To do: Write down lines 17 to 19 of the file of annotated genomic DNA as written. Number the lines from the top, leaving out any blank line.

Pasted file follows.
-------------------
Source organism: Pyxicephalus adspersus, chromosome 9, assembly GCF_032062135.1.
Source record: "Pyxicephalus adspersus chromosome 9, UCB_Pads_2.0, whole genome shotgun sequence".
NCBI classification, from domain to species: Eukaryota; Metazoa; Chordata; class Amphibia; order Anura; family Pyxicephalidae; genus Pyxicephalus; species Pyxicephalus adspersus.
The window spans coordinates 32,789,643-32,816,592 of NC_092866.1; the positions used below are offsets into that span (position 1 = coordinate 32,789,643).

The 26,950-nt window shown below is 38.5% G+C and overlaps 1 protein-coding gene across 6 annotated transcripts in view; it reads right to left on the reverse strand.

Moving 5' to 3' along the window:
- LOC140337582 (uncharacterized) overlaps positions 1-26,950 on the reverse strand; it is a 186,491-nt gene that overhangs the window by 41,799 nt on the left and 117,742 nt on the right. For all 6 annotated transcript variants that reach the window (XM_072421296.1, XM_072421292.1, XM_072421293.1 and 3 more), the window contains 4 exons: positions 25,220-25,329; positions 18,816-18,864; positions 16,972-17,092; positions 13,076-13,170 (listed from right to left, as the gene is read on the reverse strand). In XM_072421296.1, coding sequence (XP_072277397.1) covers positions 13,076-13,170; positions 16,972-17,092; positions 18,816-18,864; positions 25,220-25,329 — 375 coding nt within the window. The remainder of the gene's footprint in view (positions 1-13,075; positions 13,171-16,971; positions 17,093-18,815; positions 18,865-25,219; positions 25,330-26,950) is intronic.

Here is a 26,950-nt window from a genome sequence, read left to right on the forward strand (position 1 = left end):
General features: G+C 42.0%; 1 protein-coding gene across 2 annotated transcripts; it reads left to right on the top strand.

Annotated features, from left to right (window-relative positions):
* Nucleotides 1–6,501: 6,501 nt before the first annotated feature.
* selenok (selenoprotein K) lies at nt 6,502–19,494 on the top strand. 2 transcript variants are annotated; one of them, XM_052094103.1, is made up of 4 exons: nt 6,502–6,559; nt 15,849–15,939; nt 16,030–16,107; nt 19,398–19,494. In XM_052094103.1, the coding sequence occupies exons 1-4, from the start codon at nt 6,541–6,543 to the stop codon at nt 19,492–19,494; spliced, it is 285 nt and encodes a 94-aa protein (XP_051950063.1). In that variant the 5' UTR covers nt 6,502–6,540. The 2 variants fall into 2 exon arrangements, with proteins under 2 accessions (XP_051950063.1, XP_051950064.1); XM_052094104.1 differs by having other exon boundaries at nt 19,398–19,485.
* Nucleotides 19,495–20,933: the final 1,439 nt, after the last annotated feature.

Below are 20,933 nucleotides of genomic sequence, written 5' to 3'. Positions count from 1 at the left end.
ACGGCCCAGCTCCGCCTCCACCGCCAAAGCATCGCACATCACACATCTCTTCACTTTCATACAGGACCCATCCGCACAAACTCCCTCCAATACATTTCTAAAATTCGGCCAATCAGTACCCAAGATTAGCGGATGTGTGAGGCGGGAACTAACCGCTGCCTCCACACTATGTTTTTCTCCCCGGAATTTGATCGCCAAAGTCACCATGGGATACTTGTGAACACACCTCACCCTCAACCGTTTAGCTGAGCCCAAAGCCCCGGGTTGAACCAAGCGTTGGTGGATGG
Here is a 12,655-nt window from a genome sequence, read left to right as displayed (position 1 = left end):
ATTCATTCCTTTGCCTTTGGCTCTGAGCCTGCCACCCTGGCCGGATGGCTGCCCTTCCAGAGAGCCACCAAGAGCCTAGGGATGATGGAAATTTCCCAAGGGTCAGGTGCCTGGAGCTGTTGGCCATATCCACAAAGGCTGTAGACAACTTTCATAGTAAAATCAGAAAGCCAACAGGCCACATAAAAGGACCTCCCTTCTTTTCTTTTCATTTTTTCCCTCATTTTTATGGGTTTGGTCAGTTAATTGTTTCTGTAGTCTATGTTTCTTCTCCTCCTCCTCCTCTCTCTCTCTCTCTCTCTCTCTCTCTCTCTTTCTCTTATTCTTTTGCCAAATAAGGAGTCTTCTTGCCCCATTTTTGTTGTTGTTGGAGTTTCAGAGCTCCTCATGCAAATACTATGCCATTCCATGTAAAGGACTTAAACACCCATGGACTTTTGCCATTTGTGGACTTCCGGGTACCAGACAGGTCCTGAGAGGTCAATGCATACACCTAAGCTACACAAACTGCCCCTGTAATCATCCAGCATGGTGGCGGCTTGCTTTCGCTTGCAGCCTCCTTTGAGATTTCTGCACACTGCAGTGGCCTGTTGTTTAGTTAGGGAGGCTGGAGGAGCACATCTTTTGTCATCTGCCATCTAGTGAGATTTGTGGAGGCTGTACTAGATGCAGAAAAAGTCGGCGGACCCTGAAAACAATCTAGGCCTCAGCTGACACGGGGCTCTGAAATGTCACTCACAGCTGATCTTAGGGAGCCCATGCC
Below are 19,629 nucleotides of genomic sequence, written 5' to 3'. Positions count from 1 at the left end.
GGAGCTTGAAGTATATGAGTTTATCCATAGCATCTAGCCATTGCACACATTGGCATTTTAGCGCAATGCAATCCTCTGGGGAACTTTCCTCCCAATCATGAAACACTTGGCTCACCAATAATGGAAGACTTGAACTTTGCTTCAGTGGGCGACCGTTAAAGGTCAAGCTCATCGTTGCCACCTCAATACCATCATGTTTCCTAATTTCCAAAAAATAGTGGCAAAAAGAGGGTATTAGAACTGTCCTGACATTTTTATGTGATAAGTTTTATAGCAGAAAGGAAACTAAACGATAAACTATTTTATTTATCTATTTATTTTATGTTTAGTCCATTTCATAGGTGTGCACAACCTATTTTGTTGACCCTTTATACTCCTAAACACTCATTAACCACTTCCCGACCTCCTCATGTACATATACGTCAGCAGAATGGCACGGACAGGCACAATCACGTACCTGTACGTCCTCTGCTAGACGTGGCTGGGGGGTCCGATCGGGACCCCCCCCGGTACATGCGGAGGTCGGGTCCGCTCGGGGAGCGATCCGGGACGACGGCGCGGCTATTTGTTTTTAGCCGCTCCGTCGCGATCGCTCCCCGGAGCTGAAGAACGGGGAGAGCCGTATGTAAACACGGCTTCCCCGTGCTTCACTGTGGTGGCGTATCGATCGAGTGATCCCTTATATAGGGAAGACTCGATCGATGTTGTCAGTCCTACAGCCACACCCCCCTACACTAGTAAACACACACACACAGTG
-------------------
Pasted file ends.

ATTCATTCCTTTGCCTTTGGCTCTGAGCCTGCCACCCTGGCCGGATGGCTGCCCTTCCAGAGAGCCACCAAGAGCCTAGGGATGATGGAAATTTCCCAAGGGTCAGGTGCCTGGAGCTGTTGGCCATATCCACAAAGGCTGTAGACAACTTTCATAGTAAAATCAGAAAGCCAACAGGCCACATAAAAGGACCTCCCTTCTTTTCTTTTCATTTTTTCCCTCATTTTTATGGGTTTGGTCAGTTAATTGTTTCTGTAGTCTATGTTTCTTCTCCTCCTCCTCCTCTCTCTCTCTCTCTCTCTCTCTCTCTCTCTTTCTCTTATTCTTTTGCCAAATAAGGAGTCTTCTTGCCCCATTTTTGTTGTTGTTGGAGTTTCAGAGCTCCTCATGCAAATACTATGCCATTCCATGTAAAGGACTTAAACACCCATGGACTTTTGCCATTTGTGGACTTCCGGGTACCAGACAGGTCCTGAGAGGTCAATGCATACACCTAAGCTACACAAACTGCCCCTGTAATCATCCAGCATGGTGGCGGCTTGCTTTCGCTTGCAGCCTCCTTTGAGATTTCTGCACACTGCAGTGGCCTGTTGTTTAGTTAGGGAGGCTGGAGGAGCACATCTTTTGTCATCTGCCATCTAGTGAGATTTGTGGAGGCTGTACTAGATGCAGAAAAAGTCGGCGGACCCTGAAAACAATCTAGGCCTCAGCTGACACGGGGCTCTGAAATGTCACTCACAGCTGATCTTAGGGAGCCCATGCC
Below are 19,629 nucleotides of genomic sequence, written 5' to 3'. Positions count from 1 at the left end.
GGAGCTTGAAGTATATGAGTTTATCCATAGCATCTAGCCATTGCACACATTGGCATTTTAGCGCAATGCAATCCTCTGGGGAACTTTCCTCCCAATCATGAAACACTTGGCTCACCAATAATGGAAGACTTGAACTTTGCTTCAGTGGGCGACCGTTAAAGGTCAAGCTCATCGTTGCCACCTCAATACCATCATGTTTCCTAATTTCCAAAAAATAGTGGCAAAAAGAGGGTATTAGAACTGTCCTGACATTTTTATGTGATAAGTTTTATAGCAGAAAGGAAACTAAACGATAAACTATTTTATTTATCTATTTATTTTATGTTTAGTCCATTTCATAGGTGTGCACAACCTATTTTGTTGACCCTTTATACTCCTAAACACTCATTAACCACTTCCCGACCTCCTCATGTACATATACGTCAGCAGAATGGCACGGACAGGCACAATCACGTACCTGTACGTCCTCTGCTAGACGTGGCTGGGGGGTCCGATCGGGACCCCCCCCGGTACATGCGGAGGTCGGGTCCGCTCGGGGAGCGATCCGGGACGACGGCGCGGCTATTTGTTTTTAGCCGCTCCGTCGCGATCGCTCCCCGGAGCTGAAGAACGGGGAGAGCCGTATGTAAACACGGCTTCCCCGTGCTTCACTGTGGTGGCGTATCGATCGAGTGATCCCTTATATAGGGAAGACTCGATCGATGTTGTCAGTCCTACAGCCACACCCCCCTACACTAGTAAACACACACACACAGTG